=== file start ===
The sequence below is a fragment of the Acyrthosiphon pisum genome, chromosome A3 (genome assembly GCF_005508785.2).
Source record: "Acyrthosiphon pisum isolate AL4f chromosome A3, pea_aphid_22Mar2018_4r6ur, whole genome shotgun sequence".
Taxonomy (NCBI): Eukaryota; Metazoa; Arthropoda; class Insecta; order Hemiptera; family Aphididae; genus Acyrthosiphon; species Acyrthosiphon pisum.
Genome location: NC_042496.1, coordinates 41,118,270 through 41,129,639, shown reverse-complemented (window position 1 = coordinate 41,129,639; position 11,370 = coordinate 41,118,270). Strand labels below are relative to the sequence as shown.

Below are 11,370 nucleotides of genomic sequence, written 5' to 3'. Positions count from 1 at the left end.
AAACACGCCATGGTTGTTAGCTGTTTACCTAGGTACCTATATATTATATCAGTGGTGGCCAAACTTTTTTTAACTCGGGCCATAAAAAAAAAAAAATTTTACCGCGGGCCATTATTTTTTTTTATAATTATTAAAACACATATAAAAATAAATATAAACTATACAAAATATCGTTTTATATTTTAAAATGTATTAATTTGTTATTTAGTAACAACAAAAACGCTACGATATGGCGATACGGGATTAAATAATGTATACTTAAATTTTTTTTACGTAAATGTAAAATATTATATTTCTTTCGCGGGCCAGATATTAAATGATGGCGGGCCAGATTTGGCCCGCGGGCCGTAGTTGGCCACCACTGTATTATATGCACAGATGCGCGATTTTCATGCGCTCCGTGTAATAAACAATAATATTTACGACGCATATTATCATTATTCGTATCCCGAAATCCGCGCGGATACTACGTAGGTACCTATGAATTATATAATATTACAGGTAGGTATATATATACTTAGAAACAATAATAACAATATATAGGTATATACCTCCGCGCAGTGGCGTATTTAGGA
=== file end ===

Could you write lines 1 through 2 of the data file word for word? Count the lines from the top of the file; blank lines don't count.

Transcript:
The sequence below is a fragment of the Acyrthosiphon pisum genome, chromosome A3 (genome assembly GCF_005508785.2).
Source record: "Acyrthosiphon pisum isolate AL4f chromosome A3, pea_aphid_22Mar2018_4r6ur, whole genome shotgun sequence".